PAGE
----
The productivity of capital and labor force has hovered around 0-2% for centuries: we become more productive year after year, but at a relative slow pace when we consider the aggregate economy.

Central Banks are not the cause of structurally low and declining real yields: they merely calibrate monetary policy to achieve their goals in such a secular environment.

It’s All About the Equilibrium

As the structural drivers of the economic growth needed to service an increasingly high leverage remain poor, real yields tend to decline to allow the marginal economic agent to access new credit at affordable costs.

It’s all about equilibrium, really.

Live look at Central Banks setting monetary policy while r* keeps declining

In order to ensure economic growth and price stability, Central Banks are very attentive to this balance and monitor a metric called equilibrium real interest rate or R-star.

R-star measures the (unobservable) real interest rate at which an economy runs at its own potential growth rate without overheating or unduly cooling down.

Here are the R-star drivers and future trends in Europe according to the ECB.

Source: European Central Bank

The most important drivers are related to demographics:

  • Growth rate in labor supply (blue): lower birth rates and ageing population lead to a shrinking number of people in the labor force

  • Savers/dis-savers composition (red): an ageing population with a longer life expectancy will tend to save more

Mainly due to demographics, the ECB expects the natural (or equilibrium) interest rate to drop by another full percentage point over the next decade or so.

Central Banks calibrate their monetary policy to facilitate economic growth, employment and price stability.

As R-star secularly declines, Central Banks have no other option rather than cutting policy rates in an attempt to keep monetary policy from becoming restrictive.

This bring us to the interconnection between monetary policy and real rates.

To truly grasp is monetary policy is accommodative or restrictive, you shouldn’t look at prevailing real yields in a silo.
Instead, you should compare those short/medium term real yields to the equilibrium real interest rate (R-star).

If real yields are sufficiently lower than r*, the marginal economic agent will find the access to credit cheap enough: she will more easily lever up, boosting cyclical economic growth and hence earnings.
If real yields are higher than the equilibrium r*, the private sector will find it prohibitively expensive to access new credit and likely behave more defensively: cyclical growth and hence earnings will slow down, and so will risk assets.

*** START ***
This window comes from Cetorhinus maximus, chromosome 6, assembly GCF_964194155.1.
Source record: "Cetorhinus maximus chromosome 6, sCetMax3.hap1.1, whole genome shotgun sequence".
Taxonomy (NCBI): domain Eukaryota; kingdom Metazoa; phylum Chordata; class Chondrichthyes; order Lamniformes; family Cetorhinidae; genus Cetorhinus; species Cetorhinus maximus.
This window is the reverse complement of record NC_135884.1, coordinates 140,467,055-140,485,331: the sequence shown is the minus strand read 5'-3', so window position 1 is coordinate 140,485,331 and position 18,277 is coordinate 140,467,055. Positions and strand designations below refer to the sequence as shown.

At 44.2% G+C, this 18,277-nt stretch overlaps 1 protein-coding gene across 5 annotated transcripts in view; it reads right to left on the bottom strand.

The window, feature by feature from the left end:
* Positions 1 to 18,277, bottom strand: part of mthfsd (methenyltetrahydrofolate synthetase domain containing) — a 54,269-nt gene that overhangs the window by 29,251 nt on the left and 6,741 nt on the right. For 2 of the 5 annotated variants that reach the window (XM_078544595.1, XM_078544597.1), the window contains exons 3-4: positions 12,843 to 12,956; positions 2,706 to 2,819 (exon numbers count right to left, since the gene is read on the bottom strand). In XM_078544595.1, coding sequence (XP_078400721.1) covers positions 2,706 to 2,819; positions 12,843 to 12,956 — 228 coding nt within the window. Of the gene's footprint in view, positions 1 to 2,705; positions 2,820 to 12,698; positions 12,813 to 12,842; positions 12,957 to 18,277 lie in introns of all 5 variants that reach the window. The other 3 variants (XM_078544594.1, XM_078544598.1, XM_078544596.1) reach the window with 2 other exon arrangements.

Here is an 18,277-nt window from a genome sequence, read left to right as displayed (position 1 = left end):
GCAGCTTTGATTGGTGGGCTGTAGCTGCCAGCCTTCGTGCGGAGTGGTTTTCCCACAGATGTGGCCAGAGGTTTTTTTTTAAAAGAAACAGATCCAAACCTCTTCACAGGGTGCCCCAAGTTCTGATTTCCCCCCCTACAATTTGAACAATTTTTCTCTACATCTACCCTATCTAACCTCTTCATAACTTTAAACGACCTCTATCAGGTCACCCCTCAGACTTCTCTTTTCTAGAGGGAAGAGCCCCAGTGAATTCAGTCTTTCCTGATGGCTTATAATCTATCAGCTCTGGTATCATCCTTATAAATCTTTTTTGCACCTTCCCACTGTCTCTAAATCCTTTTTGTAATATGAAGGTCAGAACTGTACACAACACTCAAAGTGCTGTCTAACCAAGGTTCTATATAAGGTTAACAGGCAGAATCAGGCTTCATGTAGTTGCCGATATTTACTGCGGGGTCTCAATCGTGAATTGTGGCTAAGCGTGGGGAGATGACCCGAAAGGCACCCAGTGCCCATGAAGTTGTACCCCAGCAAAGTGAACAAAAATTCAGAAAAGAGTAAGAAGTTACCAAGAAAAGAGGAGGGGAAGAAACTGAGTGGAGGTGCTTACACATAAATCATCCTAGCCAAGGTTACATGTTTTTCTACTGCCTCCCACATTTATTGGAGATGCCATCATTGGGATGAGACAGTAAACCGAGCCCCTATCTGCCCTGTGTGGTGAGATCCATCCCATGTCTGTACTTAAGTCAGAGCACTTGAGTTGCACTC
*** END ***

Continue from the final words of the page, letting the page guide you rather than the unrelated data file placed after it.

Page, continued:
Source: Bloomberg data, own estimates for US R-Star

The chart above shows US 5y real yields minus R* (blue) and the S&P500 YoY performance lagged by 6 months (orange).

Every time 5y real yields approach or increase above the equilibrium rate r* (blue line crosses the zero threshold on the upside), with 6 months lag risk assets performance tends to disappoint.
Monetary policy had become too restrictive relative to the equilibrium rates the economy could take: less access to credit, less cyclical earnings, more defensive behavior from the private sector = hit to risk assets.

For the record, my estimate for R* in the US sits around 0%.

Conclusion

Our credit-based monetary system relies on ever increasing leverage to generate politically and socially acceptable rates of economic growth.

Real interest rates determine how cheap or expensive economic agents find the access to new credit to be, and therefore are a key variable to understand when approaching bond markets.

Real interest rates were in a secular declining trend centuries before the Federal Reserve or other central banks were established.
That’s because the most important drivers of long-term real yields are to be found more in demographics and productivity trends than in monetary policy decisions.

Central Banks are not the cause of structurally low and declining real yields: they merely calibrate monetary policy to achieve their goals in such a secular environment.
As R-star secularly declines, Central Banks have no other option rather than cutting policy rates in an attempt to keep monetary policy from becoming restrictive.

Actually, the few times real yields were allowed to go higher than the equilibrium r*, cyclical growth and risk assets disappointed hence forcing Central Banks to pivot back to a more accommodative stance in an attempt to achieve their objectives.

If you understand how our credit-based monetary system works and keep track of real yields relative to r*, I can ensure you are about to become a more intelligent investor.